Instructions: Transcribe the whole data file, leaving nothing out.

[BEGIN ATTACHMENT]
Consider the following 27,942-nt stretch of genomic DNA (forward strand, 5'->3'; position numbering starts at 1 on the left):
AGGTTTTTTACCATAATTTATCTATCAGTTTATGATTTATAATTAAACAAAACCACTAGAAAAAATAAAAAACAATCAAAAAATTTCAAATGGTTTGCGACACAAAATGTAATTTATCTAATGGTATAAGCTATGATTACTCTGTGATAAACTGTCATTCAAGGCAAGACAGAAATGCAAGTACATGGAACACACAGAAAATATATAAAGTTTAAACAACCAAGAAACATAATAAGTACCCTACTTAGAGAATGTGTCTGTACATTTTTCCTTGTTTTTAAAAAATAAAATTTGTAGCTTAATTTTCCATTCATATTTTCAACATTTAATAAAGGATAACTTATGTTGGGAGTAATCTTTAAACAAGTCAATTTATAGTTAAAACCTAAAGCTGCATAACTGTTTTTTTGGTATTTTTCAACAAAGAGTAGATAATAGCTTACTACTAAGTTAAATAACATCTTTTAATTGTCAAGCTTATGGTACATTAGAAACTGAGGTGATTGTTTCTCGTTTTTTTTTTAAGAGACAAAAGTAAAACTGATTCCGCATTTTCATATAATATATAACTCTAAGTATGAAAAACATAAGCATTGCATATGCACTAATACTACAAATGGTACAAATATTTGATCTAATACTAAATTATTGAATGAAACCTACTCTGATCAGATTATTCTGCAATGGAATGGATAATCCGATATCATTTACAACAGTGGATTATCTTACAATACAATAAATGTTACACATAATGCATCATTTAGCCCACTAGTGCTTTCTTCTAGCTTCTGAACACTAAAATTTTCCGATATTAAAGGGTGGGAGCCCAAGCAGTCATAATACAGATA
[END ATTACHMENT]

Consider the following 27,942-nt stretch of genomic DNA (forward strand, 5'->3'; position numbering starts at 1 on the left):
AGGTTTTTTACCATAATTTATCTATCAGTTTATGATTTATAATTAAACAAAACCACTAGAAAAAATAAAAAACAATCAAAAAATTTCAAATGGTTTGCGACACAAAATGTAATTTATCTAATGGTATAAGCTATGATTACTCTGTGATAAACTGTCATTCAAGGCAAGACAGAAATGCAAGTACATGGAACACACAGAAAATATATAAAGTTTAAACAACCAAGAAACATAATAAGTACCCTACTTAGAGAATGTGTCTGTACATTTTTCCTTGTTTTTAAAAAATAAAATTTGTAGCTTAATTTTCCATTCATATTTTCAACATTTAATAAAGGATAACTTATGTTGGGAGTAATCTTTAAACAAGTCAATTTATAGTTAAAACCTAAAGCTGCATAACTGTTTTTTTGGTATTTTTCAACAAAGAGTAGATAATAGCTTACTACTAAGTTAAATAACATCTTTTAATTGTCAAGCTTATGGTACATTAGAAACTGAGGTGATTGTTTCTCGTTTTTTTTTTAAGAGACAAAAGTAAAACTGATTCCGCATTTTCATATAATATATAACTCTAAGTATGAAAAACATAAGCATTGCATATGCACTAATACTACAAATGGTACAAATATTTGATCTAATACTAAATTATTGAATGAAACCTACTCTGATCAGATTATTCTGCAATGGAATGGATAATCCGATATCATTTACAACAGTGGATTATCTTACAATACAATAAATGTTACACATAATGCATCATTTAGCCCACTAGTGCTTTCTTCTAGCTTCTGAACACTAAAATTTTCCGATATTAAAGGGTGGGAGCCCAAGCAGTCATAATACAGATA